Late Joe Preddy remembered by Cassville community
Lifelong Cassville resident leaves legacy of selflessness
A Cassville native and lifelong resident, Joe Preddy, 86, left a mark on the city that will not be forgotten.
Described by his daughter, Annette Henderson, as a quiet man and strong leader, Preddy may not have had too many words, but he has left a legacy of volunteerism and selflessness with his actions.
"Cherry Warren, [Barry County presiding commissioner], told me my dad did not have a mean bone in his body," Henderson said. "He would do jobs that just needed doing, and you didn't have to ask him to do any of it. He spent a lot of time behind the scenes making sure everything was taken care of."
Henderson said Preddy's endearment to the area was fostered by his parents and grandparents, who have all lived in Barry County since the 1800s. His childhood home was on Grade School Hill, now 7th Street.
Preddy spent much of his time working at the Barry Electric Cooperative. The company was the only place Preddy had ever worked at, beginning one year after his 1946 graduation from Cassville High School, and serving as general manager from 1967-1990.
"He was totally work-oriented, and he involved his whole family in his work," Henderson said. "We were a part of every project he got into, even on Saturdays and after-hours. He raised [my brother] Paul [Preddy] and I to serve in any way we could for our community, our neighbors and our church."
In addition to serving his community, Joe Preddy also served his country, completing a two-year stint in the U.S. Army, from 1951-1953.
After returning from the service, he resumed his job with Barry Electric, and in 1991, he was awarded the A.C. Burrows Service Award from the Association of Missouri Electric Cooperatives. The award was in recognition of his leadership in rural electrification, distinguished by his dedication to helping others.
Bill Shiveley, who took over as general manager after Preddy's retirement, said he met Preddy personally before he worked with him professionally, as Preddy was a neighbor of his wife's aunt.
"I first met him in the early 1970s and went to work for him in 1974," Shiveley said. "While I had an application into Barry Electric, I was at my wife's aunt's house helping her with some mechanical stuff and he came over and talked to me about how we could get me on board [at Barry Electric]."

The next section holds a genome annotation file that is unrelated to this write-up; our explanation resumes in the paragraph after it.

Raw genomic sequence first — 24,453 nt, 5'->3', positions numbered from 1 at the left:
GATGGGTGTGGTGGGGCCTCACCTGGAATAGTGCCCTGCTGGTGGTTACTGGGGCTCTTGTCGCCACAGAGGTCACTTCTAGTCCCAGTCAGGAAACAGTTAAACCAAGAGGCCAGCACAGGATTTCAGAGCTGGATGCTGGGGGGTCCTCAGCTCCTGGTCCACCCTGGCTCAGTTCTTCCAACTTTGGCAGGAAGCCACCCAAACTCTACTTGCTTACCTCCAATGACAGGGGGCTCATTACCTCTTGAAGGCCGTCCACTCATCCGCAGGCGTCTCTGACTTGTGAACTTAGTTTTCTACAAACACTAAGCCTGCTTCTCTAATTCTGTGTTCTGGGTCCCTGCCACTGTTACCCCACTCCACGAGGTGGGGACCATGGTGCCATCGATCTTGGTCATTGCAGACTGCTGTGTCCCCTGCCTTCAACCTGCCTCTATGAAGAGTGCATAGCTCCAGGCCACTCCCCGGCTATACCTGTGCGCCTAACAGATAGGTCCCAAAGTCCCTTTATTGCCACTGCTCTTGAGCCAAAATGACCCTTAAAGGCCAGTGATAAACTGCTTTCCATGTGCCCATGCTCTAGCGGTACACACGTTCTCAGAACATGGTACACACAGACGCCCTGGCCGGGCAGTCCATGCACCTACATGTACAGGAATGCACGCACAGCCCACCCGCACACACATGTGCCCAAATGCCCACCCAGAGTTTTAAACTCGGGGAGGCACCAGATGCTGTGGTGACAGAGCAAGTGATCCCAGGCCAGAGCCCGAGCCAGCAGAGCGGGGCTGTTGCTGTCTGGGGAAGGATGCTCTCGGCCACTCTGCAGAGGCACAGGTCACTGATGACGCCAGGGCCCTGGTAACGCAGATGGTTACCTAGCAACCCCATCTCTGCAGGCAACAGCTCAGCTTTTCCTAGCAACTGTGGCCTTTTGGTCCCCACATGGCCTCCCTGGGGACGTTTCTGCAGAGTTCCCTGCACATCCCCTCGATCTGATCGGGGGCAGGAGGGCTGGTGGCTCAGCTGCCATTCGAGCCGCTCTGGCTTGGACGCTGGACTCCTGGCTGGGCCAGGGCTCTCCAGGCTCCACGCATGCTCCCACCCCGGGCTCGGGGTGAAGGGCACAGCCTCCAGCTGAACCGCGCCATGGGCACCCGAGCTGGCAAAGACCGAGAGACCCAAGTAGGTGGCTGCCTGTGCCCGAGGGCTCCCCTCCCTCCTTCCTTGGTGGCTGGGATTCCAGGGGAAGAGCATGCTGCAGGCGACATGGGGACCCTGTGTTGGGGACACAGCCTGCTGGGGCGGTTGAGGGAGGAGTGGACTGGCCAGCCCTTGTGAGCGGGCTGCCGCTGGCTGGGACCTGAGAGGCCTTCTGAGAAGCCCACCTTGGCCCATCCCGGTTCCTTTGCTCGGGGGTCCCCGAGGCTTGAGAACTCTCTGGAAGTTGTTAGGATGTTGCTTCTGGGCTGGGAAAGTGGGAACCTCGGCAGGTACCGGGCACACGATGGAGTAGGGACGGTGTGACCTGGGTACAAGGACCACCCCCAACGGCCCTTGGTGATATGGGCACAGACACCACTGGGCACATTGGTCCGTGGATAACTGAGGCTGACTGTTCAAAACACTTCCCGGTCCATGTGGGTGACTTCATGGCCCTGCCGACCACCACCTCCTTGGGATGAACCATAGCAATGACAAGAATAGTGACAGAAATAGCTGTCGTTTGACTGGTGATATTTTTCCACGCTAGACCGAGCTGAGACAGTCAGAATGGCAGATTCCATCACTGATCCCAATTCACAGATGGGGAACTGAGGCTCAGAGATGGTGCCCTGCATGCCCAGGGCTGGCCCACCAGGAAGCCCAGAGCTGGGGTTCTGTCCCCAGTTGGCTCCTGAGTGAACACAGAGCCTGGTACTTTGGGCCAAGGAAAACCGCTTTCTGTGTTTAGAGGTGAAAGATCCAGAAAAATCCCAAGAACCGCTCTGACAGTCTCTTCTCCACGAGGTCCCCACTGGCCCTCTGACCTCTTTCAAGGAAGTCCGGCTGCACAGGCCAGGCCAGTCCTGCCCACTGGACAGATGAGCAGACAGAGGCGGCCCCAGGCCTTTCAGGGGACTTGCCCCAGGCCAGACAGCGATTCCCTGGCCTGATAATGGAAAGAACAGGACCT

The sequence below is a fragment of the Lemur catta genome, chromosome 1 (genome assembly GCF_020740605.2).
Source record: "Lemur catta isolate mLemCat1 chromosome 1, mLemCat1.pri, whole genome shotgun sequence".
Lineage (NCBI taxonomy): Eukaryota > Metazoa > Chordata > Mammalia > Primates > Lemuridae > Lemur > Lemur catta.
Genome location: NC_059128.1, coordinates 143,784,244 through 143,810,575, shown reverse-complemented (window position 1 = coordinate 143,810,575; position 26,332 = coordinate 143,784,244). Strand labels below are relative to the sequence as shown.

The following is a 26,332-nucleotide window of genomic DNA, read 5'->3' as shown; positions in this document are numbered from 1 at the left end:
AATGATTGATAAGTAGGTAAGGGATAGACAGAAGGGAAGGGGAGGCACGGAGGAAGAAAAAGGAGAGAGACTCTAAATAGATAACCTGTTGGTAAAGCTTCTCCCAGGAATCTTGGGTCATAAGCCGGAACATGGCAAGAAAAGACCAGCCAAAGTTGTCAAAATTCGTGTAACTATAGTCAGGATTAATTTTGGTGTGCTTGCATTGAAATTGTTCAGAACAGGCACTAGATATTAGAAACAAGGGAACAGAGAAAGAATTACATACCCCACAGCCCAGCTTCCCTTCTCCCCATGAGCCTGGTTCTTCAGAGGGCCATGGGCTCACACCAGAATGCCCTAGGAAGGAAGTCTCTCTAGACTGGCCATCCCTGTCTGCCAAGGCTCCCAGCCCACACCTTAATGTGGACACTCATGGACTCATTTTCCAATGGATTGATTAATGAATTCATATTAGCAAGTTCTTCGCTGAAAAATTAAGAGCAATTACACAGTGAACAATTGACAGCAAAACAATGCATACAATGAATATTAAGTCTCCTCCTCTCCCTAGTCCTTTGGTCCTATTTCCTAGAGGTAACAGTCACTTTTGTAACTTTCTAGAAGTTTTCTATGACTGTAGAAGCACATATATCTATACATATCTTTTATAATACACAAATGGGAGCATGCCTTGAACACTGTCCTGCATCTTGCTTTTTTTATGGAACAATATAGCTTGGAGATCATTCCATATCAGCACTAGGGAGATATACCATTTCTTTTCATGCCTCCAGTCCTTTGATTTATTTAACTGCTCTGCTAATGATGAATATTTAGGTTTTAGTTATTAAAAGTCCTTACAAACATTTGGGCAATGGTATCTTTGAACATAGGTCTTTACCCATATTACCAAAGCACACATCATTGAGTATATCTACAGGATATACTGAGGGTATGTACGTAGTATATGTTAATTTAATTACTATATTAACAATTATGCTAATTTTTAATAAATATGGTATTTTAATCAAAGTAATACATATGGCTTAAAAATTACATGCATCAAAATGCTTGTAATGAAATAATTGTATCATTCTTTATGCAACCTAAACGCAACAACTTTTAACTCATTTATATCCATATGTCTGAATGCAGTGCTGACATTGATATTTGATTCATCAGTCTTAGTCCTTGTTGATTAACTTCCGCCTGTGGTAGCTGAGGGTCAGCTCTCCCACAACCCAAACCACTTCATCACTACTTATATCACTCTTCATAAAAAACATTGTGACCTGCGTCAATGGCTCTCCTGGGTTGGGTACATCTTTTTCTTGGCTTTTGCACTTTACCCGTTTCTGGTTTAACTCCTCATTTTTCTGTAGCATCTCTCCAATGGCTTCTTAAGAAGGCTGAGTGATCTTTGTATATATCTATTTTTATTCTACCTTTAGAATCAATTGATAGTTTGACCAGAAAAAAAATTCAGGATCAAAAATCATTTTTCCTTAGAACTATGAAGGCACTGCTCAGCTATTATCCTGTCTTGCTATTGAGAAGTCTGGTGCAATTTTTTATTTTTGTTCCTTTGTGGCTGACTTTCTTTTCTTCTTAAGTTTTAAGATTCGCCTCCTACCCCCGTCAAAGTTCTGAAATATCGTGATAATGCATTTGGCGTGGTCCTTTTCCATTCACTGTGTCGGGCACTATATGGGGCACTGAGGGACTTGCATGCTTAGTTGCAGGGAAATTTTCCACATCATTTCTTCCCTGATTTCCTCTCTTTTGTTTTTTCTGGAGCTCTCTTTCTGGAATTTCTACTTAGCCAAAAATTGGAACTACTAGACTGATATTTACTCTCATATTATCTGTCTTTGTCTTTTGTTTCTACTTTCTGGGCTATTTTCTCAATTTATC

Shiveley said when he became general manager, he knew he had some big shoes to fill.
"I started on a truck as a lineman and then moved to operations supervisor and assistant manager, then when he decided to retire, he told me if I was interested in the job to be ready to tell the board," Shiveley said. "He was my mentor along the way and pushed me in that direction."
Shiveley said even after Preddy's retirement, he remained connected to the business as a dispatcher, and he was always available to help Shiveley when needed.
"If I ever had any questions, he was always open to me and would always give me some help," Shiveley said.
Their relationship extended past the office, as Shiveley said Preddy was one of his closest friends.
"He had the most integrity of anyone I have ever met," Shiveley said. "He was the most dedicated in anything he did and always gave 100 percent, and if he saw anything in the community that needed done, like picking up paper of trimming bushes, he would just do it and move on.
"He also knew I wasn't the best gardener, and he loved to garden. So, he would always ask me if I needed any tomatoes or beets or strawberries, and he wouldn't just bring me a little. He would bring me enough for a whole week at least."
Preddy was a member of the United Methodist Church, where he and his family attended all of his life. He was a member of the Cassville Rotary Club and served as president in 1986, and recipient of a Paul Harris Fellowship from Rotary.
Preddy was active in the Cassville Chamber of Commerce during his working years and received the Community Service Award from the Chamber in 1988, citing his years of service to the Chamber, twice serving as president of the organization and numerous times as board member. His recognition also covered extensive cooperation toward industrial development in the Cassville community.
"It was always about service," Henderson said. "That's what he knew and that's how he raised us. He had a compassion for people in all situations."
Henderson pointed to the lack of sleep in the house as an example of her father's dedication.
"When he would get a call at home about someone's power being out, he would send out a crew, and then nobody in the household slept until the crew got back in and dad signed off the radio," she said. "He and my mom also spent a lot of time taking care of our neighbors."
Henderson said another example of her father's selflessness was his contributions to the American Red Cross. The Red Cross sent a letter to Preddy in recognition of his donations, from 1953 to 2008, totaling more than 25 gallons of blood.
"That right there showed me how much he really wanted to help people," she said.
Shiveley said Preddy was an even-keeled man who always took things as they came.
"I never really saw him upset, and he took everything in stride," Shiveley said. "He was a man of integrity and treated everyone the same."
Henderson said since his death, the community has been a strong source of support for her and her family.
"The community has been great," she said. "Our family is very touched by the kindness and wonderful words spoken about my dad."